Appalachian Basin

Banks Bullish On Utica

Banks are becoming the newest industry forecasting the significant, positive impact that Utica Shale/Point Pleasant development has had – and will continue to have- in Ohio.

These impacts range from growing Ohio’s Gross Domestic Product over $100 billion in two years, to being responsible for dropping Ohio’s unemployment rate at a faster pace than the national average.  Any way you look at it, oil and gas development is on pace to revitalize Ohio’s economy.

As many know, shale development is responsible for employing nearly 39,000 people since it’s inception.  Not only has there been significant growth in the employment sector, with considerable growth on sales tax receipts in the shale-producing region, banks are starting to look at Ohio as the new hot prospect for investment.

Recently, at the Ohio Bankers League’s annual economic summit in Columbus, U.S. Bancorp Regional Investment Director Jim Russell told the audience that Utica Shale/ Point Pleasant development has the potential to be an economic home run for Ohio if legislators and the administration can remain rational in their regulatory and tax proposals to keep Ohio attractive for development.

I think we’re in a pretty good position here to move the ball forward just a little bit – U.S. Bancorp Regional Investment Director Jim Russell- 2/13/13, Columbus Business First

Sun Trust Bank reported that its confidence has grown in the Utica/ Point Pleasant after finding that wells in the region experienced high initial production rates, limited expected depletion, improved spacing, and declining wells costs.  Although the well costs are declining, they are still costing operators around $10 million per a single lateral well.  The report concluded that infrastructure is still a bottleneck in Ohio, but progress is noticeable.

While Sun Trust makes a good point that the development in the Utica/Point Pleasant remains bottle necked due to lack of infrastructure put into place, it remains a very promising play if the economics continue to work out.

As both of these banks make strong statements about the prolific potential of oil and gas development in Ohio, Seeking Alpha, a financial analysis website, echoes their sentiments and increases the excitement Ohioans should have about development.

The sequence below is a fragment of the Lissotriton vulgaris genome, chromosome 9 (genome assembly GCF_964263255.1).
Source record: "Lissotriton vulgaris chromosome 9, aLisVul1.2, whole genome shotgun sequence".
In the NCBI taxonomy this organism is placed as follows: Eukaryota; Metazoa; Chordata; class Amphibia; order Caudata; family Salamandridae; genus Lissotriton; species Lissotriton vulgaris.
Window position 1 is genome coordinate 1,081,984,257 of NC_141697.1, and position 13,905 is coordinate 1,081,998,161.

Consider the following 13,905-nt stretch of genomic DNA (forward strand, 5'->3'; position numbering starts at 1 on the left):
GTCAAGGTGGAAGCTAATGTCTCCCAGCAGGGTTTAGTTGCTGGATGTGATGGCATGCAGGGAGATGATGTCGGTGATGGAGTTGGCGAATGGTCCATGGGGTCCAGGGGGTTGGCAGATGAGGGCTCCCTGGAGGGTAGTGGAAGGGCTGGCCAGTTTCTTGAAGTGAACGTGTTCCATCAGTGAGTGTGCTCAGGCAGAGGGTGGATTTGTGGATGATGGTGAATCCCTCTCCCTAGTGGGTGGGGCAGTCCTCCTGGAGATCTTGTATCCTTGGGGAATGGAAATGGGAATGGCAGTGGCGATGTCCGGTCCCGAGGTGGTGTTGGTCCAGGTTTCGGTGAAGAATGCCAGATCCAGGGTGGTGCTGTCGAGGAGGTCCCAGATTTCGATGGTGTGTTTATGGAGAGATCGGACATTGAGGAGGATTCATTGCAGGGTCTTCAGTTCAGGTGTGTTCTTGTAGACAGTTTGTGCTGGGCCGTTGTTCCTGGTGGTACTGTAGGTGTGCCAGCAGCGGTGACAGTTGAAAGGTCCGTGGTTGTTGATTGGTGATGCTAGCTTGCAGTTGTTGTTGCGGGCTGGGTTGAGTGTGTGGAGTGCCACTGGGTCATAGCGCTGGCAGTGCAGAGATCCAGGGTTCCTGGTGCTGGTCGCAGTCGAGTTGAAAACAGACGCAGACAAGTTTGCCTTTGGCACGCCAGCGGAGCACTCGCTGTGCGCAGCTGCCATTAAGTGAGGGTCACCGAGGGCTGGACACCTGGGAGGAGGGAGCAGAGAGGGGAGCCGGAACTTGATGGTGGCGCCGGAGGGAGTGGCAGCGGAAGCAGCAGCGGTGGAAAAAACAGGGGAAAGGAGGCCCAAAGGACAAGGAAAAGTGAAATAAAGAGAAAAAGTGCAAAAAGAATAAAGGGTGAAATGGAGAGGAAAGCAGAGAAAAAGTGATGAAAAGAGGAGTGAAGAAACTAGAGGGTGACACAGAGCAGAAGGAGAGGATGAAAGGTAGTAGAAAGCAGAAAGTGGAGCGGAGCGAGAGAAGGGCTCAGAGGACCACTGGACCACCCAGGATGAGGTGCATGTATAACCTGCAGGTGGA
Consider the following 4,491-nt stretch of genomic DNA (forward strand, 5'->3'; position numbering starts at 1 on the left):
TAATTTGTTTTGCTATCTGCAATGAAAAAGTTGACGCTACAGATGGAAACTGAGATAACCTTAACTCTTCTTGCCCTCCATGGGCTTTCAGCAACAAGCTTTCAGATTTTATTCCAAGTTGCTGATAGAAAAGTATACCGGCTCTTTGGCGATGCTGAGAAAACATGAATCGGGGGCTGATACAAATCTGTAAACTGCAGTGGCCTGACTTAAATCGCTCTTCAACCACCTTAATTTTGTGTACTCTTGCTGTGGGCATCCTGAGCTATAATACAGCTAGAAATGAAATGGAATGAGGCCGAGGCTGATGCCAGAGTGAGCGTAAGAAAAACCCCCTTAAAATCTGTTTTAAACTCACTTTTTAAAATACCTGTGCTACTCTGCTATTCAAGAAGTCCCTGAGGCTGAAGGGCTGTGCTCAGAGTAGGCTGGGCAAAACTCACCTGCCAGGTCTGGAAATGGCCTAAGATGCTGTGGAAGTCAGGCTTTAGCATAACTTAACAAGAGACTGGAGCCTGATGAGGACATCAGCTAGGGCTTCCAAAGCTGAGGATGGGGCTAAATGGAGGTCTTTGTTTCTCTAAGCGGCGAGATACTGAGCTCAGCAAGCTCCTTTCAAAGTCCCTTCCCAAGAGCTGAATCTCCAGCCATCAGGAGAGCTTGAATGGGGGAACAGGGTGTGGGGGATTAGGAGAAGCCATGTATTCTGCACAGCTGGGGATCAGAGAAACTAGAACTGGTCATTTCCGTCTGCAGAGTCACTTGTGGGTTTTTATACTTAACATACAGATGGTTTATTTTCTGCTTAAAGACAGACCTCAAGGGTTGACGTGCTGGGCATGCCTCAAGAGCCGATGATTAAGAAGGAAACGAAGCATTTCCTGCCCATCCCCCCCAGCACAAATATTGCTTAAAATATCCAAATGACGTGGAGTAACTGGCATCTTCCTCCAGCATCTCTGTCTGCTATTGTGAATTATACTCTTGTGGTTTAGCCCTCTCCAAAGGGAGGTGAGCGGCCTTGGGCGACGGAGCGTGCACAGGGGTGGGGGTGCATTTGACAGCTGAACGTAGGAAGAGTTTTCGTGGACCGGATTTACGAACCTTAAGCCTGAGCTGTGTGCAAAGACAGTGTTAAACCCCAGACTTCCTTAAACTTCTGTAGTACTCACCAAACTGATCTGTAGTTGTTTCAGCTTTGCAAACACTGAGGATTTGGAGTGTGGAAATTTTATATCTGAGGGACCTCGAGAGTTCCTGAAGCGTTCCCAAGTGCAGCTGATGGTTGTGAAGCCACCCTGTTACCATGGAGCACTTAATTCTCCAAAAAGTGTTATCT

In a recent article they credit Utica/Point Pleasant development from turning Ohio’s sluggish recovery to a bullish economic juggernaut.  They have found that Ohio’s GDP is expected to grow from $418.9B GDP in 2011 to be about $531.2B in 2013, crediting Utica Shale development as a “big part” of the reinvigorated growth.

Seeking Alpha has also found that development is drawing a lot of development monies into Ohio.  This growth means companies like Gulfport are continuing to buy leaseholds while also spending considerable amount of capital on goods and services for development.  This continued purchase of goods in the field, as well as goods purchased by their employees, will create a multiplier effect that will create a positive ripple through out the local economy.  This can already be seen in the increased sales tax growth in these counties.

In addition, Ohio Department of Jobs and Family Services have found a profound drop in unemployment in the shale-producing region of the state.  Coupling this drop in unemployment and continues dropping in unemployment with the remarkable growth in GDP, loans banks make (and have previously made) will be more likely to be profitable.

This combination makes banks even more attracted to shale development in Ohio.

The praise by financial experts is in the “economic home run for the state”.  It will continue to increase Ohio’s visibility as a state where people need to invest and bring business.

But these experts also see the flip side of the coin: If, as Mr. Russell stated, tax and regulatory measures make this development uneconomical, the positive momentum we’ve experienced will cease.  Ohio is poised to be leader in the nation thanks to shale development; we need to remain a leader by encouraging this growth instead of hindering it.

Check us out on Facebook, Twitter and YouTube!

No Comments

Post A Comment